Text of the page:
Abstract: In recent years, presidential campaigns have become increasingly quantitative in nature. Once dominated by a small group of backroom strategists making gut decisions, modern campaigns have become increasingly reliant on data-backed decision support. Over the past two decades, this "moneyball-ization" of politics has transformed the way campaigns are run and how resources are allocated.
In this talk, I will describe my experiences working for the Analytics Department of Obama For America during the 2012 election cycle. As a digital analyst, I worked alongside political scientists, statisticians and physicists on problems ranging from social media analytics to quantifying the effects of communications and messaging. In addition, I'll touch upon some of the privacy issues brought up in the 2016 election cycle.
Auditions for the Theater and Dance Department's production of "Doctor Faustus" by Christopher Marlowe, the famous Elizabethan tragedy about a professor who sells his soul to the devil in exchange for knowledge and power. Directed by Prof. Ron Bashford with Wes Guimarães ’19 as Faustus for his senior project.
Rehearsals will begin on January 3, with performances on March 21, 22, and 23 in Holden Theater.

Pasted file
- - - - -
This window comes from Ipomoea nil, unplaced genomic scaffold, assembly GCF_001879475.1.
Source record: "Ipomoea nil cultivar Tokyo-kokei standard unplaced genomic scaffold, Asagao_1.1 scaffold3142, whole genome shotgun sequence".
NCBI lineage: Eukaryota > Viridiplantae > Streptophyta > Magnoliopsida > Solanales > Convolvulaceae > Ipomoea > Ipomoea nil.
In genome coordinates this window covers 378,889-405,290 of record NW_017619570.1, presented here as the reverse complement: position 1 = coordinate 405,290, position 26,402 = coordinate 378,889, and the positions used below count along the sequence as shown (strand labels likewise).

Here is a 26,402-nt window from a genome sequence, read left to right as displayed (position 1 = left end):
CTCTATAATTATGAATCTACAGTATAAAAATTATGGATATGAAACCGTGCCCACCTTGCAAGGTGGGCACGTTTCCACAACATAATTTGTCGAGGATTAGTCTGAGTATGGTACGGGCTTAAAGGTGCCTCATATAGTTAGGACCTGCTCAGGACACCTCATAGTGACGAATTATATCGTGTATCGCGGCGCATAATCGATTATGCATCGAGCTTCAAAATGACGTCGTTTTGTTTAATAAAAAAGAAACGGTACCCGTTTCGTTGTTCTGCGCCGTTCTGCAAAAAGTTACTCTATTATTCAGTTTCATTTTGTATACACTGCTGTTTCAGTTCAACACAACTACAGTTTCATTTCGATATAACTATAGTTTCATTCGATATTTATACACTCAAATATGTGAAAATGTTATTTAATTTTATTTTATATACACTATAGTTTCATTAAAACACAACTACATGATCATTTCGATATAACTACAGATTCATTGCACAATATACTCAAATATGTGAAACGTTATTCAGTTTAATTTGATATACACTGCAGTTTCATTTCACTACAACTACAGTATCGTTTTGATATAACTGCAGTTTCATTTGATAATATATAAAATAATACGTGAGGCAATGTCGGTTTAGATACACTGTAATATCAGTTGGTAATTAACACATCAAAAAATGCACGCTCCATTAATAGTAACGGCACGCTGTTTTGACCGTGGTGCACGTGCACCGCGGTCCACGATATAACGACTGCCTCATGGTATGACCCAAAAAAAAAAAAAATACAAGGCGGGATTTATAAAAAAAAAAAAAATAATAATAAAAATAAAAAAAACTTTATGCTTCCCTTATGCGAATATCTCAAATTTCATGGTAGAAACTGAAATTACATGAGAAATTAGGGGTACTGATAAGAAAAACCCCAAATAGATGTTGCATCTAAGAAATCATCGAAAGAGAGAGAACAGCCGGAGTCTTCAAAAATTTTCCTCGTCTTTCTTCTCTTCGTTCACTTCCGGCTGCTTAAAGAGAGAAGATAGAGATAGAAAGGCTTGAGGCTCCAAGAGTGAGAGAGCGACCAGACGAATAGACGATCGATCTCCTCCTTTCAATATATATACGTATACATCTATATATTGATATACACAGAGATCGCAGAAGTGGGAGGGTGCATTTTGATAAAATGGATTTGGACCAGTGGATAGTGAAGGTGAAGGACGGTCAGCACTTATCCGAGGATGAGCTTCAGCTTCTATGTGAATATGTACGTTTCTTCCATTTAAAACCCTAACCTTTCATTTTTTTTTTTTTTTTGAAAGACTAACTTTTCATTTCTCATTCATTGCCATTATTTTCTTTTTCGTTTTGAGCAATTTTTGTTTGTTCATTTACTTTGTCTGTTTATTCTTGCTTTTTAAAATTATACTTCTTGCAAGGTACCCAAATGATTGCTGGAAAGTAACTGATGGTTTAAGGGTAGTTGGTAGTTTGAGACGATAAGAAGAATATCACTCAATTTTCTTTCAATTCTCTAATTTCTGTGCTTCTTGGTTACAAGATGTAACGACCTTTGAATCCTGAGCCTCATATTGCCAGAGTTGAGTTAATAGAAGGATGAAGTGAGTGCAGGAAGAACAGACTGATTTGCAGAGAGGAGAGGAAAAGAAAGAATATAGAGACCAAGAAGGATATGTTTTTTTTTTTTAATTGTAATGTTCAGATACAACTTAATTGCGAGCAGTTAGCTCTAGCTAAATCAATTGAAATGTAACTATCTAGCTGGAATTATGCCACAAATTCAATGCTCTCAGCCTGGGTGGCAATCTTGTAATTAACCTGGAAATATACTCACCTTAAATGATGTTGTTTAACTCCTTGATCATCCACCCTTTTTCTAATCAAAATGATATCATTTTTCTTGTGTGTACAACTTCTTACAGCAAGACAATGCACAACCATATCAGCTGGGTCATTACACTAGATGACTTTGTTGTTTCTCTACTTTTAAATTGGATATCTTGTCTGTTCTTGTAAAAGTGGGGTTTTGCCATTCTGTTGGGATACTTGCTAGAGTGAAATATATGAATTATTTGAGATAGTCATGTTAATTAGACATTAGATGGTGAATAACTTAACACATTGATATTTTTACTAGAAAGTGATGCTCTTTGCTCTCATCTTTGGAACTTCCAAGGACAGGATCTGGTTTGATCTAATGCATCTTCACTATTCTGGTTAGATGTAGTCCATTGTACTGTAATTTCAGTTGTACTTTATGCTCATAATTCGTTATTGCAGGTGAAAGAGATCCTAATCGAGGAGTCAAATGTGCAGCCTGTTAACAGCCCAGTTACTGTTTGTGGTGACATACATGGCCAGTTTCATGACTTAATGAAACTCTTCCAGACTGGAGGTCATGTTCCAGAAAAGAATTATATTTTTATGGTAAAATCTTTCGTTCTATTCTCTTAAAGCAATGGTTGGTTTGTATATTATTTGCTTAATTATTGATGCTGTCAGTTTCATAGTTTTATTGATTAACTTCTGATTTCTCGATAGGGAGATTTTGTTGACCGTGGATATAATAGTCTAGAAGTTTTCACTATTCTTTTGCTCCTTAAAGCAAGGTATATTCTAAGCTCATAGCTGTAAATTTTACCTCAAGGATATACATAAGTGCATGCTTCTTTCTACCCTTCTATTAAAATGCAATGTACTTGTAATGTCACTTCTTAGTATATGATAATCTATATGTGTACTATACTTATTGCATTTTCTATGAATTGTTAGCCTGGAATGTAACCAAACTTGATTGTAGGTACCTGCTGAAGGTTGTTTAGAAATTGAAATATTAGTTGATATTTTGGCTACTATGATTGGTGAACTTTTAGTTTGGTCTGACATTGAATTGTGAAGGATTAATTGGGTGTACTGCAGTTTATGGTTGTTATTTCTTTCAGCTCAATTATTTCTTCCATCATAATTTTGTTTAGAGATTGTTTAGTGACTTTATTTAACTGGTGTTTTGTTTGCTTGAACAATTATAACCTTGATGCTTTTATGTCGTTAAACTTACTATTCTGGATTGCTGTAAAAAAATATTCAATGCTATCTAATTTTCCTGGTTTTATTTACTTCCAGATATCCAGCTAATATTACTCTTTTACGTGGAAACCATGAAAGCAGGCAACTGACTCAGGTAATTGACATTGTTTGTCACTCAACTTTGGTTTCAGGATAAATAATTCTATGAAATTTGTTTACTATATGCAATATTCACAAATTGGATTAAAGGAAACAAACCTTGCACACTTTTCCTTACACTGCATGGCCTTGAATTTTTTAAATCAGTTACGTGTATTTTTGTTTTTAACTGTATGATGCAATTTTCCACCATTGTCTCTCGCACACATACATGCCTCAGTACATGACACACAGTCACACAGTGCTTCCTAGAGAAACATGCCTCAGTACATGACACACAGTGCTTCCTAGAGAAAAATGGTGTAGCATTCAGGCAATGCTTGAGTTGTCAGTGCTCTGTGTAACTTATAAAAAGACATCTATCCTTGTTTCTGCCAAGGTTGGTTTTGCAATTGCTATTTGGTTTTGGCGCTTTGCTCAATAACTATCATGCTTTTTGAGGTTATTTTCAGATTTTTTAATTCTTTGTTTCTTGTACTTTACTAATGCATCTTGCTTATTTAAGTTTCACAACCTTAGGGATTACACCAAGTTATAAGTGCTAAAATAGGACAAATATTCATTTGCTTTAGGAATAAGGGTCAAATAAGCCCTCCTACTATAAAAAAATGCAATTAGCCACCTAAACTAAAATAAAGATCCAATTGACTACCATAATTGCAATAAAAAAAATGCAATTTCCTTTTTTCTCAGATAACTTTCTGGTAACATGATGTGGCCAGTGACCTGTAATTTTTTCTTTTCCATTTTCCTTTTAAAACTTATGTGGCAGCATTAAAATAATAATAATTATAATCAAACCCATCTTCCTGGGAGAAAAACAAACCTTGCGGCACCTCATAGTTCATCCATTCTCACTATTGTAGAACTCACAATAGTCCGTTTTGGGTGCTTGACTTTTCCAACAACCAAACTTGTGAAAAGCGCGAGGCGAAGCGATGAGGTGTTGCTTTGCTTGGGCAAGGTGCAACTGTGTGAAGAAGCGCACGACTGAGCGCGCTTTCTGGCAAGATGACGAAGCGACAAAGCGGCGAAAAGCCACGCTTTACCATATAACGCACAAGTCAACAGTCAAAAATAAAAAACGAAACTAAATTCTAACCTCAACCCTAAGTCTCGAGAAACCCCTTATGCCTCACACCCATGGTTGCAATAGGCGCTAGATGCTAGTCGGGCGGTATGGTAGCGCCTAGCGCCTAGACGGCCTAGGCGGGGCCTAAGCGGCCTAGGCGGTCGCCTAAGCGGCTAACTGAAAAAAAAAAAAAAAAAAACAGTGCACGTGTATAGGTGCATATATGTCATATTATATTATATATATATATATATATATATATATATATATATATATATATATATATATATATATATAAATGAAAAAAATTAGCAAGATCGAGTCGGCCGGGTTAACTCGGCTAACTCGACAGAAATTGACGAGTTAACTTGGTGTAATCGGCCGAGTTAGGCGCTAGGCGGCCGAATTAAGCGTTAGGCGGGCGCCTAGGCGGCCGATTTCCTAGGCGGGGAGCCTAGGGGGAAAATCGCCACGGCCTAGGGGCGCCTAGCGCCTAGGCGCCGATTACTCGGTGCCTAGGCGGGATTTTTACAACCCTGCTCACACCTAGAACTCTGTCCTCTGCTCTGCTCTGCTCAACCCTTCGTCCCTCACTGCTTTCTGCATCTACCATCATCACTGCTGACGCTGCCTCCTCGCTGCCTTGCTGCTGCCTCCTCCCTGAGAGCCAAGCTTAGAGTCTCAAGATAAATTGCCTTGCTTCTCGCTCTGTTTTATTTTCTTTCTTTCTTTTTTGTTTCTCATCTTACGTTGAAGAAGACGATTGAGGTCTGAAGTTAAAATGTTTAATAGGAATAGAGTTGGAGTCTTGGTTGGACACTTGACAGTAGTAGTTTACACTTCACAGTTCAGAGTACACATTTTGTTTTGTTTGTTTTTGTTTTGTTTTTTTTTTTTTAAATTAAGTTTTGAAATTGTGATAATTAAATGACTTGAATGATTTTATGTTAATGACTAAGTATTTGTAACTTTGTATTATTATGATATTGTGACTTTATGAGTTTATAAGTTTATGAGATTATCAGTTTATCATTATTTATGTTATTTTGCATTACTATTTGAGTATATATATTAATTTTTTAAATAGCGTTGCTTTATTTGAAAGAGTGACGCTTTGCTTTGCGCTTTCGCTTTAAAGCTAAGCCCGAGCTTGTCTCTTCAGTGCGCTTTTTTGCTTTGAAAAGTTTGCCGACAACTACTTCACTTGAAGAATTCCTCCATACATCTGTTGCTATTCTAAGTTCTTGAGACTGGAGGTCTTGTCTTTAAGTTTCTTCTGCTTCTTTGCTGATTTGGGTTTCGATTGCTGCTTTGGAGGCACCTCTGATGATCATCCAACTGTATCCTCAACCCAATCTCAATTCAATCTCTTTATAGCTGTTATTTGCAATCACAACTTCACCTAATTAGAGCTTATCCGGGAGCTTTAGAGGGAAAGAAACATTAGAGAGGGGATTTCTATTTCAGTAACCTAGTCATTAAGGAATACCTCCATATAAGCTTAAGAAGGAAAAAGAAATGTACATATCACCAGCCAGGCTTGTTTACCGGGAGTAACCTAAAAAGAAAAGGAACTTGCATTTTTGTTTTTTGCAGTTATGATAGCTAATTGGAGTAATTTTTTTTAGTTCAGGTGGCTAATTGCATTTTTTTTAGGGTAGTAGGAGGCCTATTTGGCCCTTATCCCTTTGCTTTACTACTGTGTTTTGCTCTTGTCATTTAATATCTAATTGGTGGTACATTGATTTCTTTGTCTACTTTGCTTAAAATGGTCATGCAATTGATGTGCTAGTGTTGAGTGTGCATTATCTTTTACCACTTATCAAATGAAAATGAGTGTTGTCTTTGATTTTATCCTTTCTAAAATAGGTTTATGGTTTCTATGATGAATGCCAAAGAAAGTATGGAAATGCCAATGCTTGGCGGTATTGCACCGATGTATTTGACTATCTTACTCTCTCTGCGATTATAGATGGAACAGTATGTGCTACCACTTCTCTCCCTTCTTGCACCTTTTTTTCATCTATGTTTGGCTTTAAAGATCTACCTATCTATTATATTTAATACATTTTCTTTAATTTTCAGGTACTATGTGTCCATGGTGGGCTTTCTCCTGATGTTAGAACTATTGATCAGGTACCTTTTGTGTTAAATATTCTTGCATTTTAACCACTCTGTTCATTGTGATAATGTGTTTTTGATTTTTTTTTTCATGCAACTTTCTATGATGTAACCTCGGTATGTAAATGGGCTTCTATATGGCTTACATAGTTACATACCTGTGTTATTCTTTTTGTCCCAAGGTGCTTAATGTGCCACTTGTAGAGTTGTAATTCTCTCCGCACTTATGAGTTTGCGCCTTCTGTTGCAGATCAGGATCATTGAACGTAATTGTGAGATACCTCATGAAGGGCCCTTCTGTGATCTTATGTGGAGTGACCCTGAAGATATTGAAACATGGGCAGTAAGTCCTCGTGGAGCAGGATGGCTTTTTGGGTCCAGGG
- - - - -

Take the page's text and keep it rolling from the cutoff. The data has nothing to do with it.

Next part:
Cast members will have a special intensive three-day workshop with Eliot Shrimpton from the Guildhall School of Drama in London, and Carine Montbertrand, commedia/mask expert from NYC!
First-year & Five College Students Welcome! No experience or preparation necessary to audition, just show up, ready for fun!
Professor David Gloman has partnered with Kurt Heidinger, director of the Biocitizen School, to create an art event that inspires the public to imagine the unique biocultural character of the Nonotuck biome (also known as the central Connecticut River Valley) by “re-presenting” the landscapes that Orra Hitchcock depicted in the mid 19th century. Professor Gloman has located the sites where they were painted and created his own painted landscape portraits of those sites. View Gloman and Hitchcock's illustrations together in Frost Library's Mezzanine Gallery from September 4 - October 29.
The opening reception will be on September 27 from 4:30 - 6 p.m. in the Center for Humanistic Inquiry (2nd Floor, Frost Library).
Come contribute to our collaborative mural! This project began with the idea of using art to heal from sexual violence. From there, it evolved into a collaborative mural between all the resource centers that puts focus on the theme of healing from any kind of trauma or any type of injustice. Feel free to come with an item you would like to glue on or supplies, or use our supplies. We will have paint, markers, paint pens, hot glue guns (for gluing on items) and collage supplies. By contributing to this mural, you are by no means obligated to explain your contribution, or share anything about your experience that is private.